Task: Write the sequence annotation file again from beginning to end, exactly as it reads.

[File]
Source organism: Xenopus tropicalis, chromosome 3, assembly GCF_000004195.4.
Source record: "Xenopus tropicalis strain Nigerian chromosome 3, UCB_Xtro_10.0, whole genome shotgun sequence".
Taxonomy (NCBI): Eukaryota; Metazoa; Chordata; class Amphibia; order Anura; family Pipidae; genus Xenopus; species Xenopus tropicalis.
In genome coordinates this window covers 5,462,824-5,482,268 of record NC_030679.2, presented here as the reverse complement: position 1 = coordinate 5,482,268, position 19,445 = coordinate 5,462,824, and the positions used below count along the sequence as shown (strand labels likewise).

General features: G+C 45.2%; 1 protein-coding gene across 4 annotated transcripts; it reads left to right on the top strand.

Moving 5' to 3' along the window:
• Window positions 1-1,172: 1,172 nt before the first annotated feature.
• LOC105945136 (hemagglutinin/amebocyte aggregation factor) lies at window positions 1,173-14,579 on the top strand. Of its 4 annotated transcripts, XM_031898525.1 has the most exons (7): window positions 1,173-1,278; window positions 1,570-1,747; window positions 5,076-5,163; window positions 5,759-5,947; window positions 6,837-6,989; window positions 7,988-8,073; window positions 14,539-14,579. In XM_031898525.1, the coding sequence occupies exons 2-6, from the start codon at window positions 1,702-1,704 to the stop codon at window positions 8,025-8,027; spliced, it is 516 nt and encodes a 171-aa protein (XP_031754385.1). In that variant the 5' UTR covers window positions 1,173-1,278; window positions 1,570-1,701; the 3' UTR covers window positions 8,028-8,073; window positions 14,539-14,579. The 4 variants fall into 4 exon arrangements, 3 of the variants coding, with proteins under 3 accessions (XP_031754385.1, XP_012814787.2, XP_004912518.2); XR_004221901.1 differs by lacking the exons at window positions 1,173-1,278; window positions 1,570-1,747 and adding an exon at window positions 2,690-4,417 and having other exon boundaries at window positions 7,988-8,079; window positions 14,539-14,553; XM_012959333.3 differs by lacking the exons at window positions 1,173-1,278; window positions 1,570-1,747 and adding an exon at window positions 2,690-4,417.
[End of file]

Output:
Source organism: Xenopus tropicalis, chromosome 3, assembly GCF_000004195.4.
Source record: "Xenopus tropicalis strain Nigerian chromosome 3, UCB_Xtro_10.0, whole genome shotgun sequence".
Taxonomy (NCBI): Eukaryota; Metazoa; Chordata; class Amphibia; order Anura; family Pipidae; genus Xenopus; species Xenopus tropicalis.
In genome coordinates this window covers 5,462,824-5,482,268 of record NC_030679.2, presented here as the reverse complement: position 1 = coordinate 5,482,268, position 19,445 = coordinate 5,462,824, and the positions used below count along the sequence as shown (strand labels likewise).

General features: G+C 45.2%; 1 protein-coding gene across 4 annotated transcripts; it reads left to right on the top strand.

Moving 5' to 3' along the window:
• Window positions 1-1,172: 1,172 nt before the first annotated feature.
• LOC105945136 (hemagglutinin/amebocyte aggregation factor) lies at window positions 1,173-14,579 on the top strand. Of its 4 annotated transcripts, XM_031898525.1 has the most exons (7): window positions 1,173-1,278; window positions 1,570-1,747; window positions 5,076-5,163; window positions 5,759-5,947; window positions 6,837-6,989; window positions 7,988-8,073; window positions 14,539-14,579. In XM_031898525.1, the coding sequence occupies exons 2-6, from the start codon at window positions 1,702-1,704 to the stop codon at window positions 8,025-8,027; spliced, it is 516 nt and encodes a 171-aa protein (XP_031754385.1). In that variant the 5' UTR covers window positions 1,173-1,278; window positions 1,570-1,701; the 3' UTR covers window positions 8,028-8,073; window positions 14,539-14,579. The 4 variants fall into 4 exon arrangements, 3 of the variants coding, with proteins under 3 accessions (XP_031754385.1, XP_012814787.2, XP_004912518.2); XR_004221901.1 differs by lacking the exons at window positions 1,173-1,278; window positions 1,570-1,747 and adding an exon at window positions 2,690-4,417 and having other exon boundaries at window positions 7,988-8,079; window positions 14,539-14,553; XM_012959333.3 differs by lacking the exons at window positions 1,173-1,278; window positions 1,570-1,747 and adding an exon at window positions 2,690-4,417.